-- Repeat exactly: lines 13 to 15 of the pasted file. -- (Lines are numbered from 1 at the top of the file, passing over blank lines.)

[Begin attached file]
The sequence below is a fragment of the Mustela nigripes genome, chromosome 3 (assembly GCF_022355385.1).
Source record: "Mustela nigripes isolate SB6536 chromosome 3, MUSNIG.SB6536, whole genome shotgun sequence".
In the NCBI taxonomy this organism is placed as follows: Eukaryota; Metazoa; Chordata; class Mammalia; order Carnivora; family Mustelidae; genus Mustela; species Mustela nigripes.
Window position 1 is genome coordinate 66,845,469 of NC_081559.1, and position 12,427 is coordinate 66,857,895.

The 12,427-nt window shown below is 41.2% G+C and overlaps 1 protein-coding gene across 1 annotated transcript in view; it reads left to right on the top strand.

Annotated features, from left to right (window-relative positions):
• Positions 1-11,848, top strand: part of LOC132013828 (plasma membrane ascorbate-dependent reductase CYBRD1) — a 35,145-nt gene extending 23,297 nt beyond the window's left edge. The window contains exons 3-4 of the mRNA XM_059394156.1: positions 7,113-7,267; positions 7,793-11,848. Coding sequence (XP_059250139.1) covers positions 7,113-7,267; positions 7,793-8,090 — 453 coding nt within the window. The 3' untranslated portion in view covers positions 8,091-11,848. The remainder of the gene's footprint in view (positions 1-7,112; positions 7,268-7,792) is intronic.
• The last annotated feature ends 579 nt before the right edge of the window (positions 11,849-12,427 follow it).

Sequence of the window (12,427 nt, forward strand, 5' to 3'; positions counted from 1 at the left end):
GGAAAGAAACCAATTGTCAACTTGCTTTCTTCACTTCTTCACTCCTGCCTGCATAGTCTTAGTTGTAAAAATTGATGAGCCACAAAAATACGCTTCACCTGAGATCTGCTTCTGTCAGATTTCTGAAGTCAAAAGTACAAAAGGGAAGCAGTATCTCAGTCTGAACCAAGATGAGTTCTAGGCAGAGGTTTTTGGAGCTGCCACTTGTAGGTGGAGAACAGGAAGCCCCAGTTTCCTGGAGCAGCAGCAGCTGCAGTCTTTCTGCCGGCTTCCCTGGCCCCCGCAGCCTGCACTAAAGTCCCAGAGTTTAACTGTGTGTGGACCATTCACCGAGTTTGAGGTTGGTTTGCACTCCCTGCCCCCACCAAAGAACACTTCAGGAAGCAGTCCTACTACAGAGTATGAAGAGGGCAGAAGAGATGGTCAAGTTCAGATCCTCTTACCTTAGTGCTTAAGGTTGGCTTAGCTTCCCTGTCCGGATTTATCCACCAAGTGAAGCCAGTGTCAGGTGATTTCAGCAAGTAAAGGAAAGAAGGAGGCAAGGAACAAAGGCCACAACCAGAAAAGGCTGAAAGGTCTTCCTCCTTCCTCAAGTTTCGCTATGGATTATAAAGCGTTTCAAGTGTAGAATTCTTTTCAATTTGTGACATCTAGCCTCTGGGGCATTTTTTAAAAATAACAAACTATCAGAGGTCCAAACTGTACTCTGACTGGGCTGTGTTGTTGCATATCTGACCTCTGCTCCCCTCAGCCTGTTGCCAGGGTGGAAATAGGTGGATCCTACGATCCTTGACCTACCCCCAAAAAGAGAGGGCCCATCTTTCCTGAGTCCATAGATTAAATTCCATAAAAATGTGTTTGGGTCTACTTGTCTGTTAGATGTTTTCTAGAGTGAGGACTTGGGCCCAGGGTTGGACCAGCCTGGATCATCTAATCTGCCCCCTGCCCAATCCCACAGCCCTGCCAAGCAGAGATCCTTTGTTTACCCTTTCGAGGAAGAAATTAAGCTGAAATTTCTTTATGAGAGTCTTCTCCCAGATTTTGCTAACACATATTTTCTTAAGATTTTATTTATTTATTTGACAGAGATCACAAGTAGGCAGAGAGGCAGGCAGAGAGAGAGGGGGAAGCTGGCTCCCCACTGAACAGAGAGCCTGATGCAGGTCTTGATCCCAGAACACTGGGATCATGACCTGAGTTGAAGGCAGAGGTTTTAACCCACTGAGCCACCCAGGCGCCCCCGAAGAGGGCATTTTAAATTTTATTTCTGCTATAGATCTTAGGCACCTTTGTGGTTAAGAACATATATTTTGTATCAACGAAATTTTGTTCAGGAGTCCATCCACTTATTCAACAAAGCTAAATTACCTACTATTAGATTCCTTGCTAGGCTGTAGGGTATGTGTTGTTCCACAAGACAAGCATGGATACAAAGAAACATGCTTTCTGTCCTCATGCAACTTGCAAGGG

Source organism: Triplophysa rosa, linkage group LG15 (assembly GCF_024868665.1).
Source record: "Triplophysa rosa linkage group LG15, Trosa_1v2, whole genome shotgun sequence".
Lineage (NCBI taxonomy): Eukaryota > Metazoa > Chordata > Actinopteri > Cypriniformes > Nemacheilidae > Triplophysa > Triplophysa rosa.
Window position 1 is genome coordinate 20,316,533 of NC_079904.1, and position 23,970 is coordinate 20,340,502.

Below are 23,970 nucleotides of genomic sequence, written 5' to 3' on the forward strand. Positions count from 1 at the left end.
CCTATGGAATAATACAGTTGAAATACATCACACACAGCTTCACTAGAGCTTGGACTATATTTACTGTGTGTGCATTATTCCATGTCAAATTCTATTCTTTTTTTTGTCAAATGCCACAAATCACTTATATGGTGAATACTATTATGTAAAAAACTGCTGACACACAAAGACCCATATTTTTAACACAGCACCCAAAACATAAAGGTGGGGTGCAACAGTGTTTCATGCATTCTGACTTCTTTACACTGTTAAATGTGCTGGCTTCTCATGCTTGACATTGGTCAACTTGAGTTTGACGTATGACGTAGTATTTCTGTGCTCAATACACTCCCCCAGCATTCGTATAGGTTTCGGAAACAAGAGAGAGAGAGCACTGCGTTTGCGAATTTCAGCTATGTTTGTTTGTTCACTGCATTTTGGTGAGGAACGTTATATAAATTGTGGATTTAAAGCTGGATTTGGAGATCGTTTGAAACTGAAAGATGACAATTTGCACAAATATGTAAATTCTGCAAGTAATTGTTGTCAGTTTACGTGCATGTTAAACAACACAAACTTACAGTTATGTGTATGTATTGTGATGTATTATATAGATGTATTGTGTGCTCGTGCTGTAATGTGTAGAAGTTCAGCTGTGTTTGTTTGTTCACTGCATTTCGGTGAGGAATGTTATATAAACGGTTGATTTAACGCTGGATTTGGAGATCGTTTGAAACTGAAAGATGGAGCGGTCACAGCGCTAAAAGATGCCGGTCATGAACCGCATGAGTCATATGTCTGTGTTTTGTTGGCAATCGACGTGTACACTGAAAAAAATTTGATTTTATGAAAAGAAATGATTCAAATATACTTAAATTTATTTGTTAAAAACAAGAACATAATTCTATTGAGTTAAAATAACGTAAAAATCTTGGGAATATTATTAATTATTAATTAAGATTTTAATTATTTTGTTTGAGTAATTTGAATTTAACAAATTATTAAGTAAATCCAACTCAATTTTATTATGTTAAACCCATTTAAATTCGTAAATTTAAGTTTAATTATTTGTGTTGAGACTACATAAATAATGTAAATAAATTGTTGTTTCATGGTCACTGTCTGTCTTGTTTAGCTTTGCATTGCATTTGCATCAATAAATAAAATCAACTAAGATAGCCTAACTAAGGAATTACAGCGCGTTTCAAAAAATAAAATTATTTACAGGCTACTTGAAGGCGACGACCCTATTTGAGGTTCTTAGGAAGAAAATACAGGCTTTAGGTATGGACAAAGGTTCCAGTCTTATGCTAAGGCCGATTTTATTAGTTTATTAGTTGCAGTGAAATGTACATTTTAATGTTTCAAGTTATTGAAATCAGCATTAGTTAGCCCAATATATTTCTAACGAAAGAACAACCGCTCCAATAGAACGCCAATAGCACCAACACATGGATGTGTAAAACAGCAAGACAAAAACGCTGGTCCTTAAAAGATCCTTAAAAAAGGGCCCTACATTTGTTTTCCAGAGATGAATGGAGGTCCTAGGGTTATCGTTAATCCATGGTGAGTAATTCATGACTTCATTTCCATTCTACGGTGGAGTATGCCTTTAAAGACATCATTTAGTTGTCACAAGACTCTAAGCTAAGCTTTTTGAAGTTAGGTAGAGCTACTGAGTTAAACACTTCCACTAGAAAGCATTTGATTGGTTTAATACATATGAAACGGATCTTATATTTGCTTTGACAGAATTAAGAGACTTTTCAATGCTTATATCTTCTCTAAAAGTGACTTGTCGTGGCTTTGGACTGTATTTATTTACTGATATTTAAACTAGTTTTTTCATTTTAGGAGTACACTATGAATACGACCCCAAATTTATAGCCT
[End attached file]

Lineage (NCBI taxonomy): Eukaryota > Metazoa > Chordata > Actinopteri > Cypriniformes > Nemacheilidae > Triplophysa > Triplophysa rosa.
Window position 1 is genome coordinate 20,316,533 of NC_079904.1, and position 23,970 is coordinate 20,340,502.

Below are 23,970 nucleotides of genomic sequence, written 5' to 3' on the forward strand. Positions count from 1 at the left end.